After six transformational years, Forsyth Library Dean Deborah Ludwig will be stepping down at the end of November, assuming new special project duties as she transitions to full retirement in 2022.


Ludwig’s distinguished career includes several stops at Fort Hays State University. She served as the catalog librarian at Forsyth Library from 1988-90 when the first online library catalog, TopCat, was implemented. Between her FHSU appointments, she held technology and library leadership positions with the Kansas City, Kansas Public Library, Johnson County Community College, and the University of Kansas.


During her most recent tenure at FHSU, Ludwig was instrumental in advancing university priorities. She co-chaired the committee that developed FHSU’s five-year strategic plan from 2017-19. She also chaired search committees for the provost, dean of the Robbins College of Business and Entrepreneurship, and director of Teaching Innovation and Learning Technologies (TILT).


Ludwig is responsible for several immensely successful initiatives that reshaped and repositioned the Forsyth Library as a research and learning hub and realigned the library’s mission to support the academic success of university faculty and students. Under her leadership, the 53-year old library was transformed into a true "learning commons" with group and individual study spaces, enhanced computer workstations, and a self-service video production lab. An old reference desk was replaced by an online model that allows students to connect to a librarian, whether studying on campus or online. Two prominent exhibit spaces now showcase unique and historical artifacts from Special Collections and Archives. New meeting rooms and a large presentation/classroom space in the south study area have become a hub for social, civic and professional engagement events.


Ludwig also elevated the library’s collections and services to reflect the university’s mission of providing an accessible and affordable education. As an advocate of open educational resources (OER), she shepherded several OER initiatives at the university. She helped establish two FHSU grant programs, which encourage faculty to create or adopt openly licensed materials for their courses, saving students thousands of dollars in textbook costs. Forsyth Library launched the FHSU Scholars Repository in 2016, providing a place to collect, preserve and openly share faculty and student research, making scholarly and creative works discoverable and accessible worldwide. The repository is now home to a growing collection of the university’s intellectual output, including several peer-reviewed journals, master’s theses, OERs, and digitized collections from the University Archives.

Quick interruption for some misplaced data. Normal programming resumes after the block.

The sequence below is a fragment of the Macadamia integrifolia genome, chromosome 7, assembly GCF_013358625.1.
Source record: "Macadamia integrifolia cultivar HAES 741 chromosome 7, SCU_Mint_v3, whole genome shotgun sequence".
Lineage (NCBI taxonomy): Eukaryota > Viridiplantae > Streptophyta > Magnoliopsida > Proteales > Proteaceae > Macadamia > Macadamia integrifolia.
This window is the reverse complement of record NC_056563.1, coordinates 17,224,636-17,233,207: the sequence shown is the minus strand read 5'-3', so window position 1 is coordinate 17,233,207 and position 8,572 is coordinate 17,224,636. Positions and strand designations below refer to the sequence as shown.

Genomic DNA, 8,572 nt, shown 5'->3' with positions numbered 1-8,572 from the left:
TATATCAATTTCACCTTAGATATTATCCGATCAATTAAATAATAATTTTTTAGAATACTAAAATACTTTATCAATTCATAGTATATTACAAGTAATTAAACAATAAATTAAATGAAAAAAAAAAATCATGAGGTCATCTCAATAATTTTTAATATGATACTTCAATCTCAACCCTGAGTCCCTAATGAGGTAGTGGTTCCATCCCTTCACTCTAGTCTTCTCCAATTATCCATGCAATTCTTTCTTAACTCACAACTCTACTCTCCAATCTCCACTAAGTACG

Research services have also grown significantly under Ludwig’s leadership, with librarians integrating information literacy instruction into courses and exponential growth for the "Ask A Librarian" research help service, which answers hundreds of one-on-one questions each year. To recognize students who demonstrate outstanding undergraduate research and honor a long-time librarian, Ludwig established the Lynn Haggard Undergraduate Library Research Award in 2019 to honor students who demonstrate sophisticated information literacy and library research skills.


At the onset of the COVID-19 global pandemic, Ludwig delayed her planned 2020 phased retirement to reconfigure and deliver library services designed to meet the research needs of the FHSU community while prioritizing the health and safety of patrons and employees.


Ludwig’s contributions to the transformation of the Forsyth Library will be felt long after her retirement. With an extensive renovation on the horizon, the library is positioned to become the dynamic center of teaching, learning, research and engagement that she envisioned when she returned to FHSU six years ago.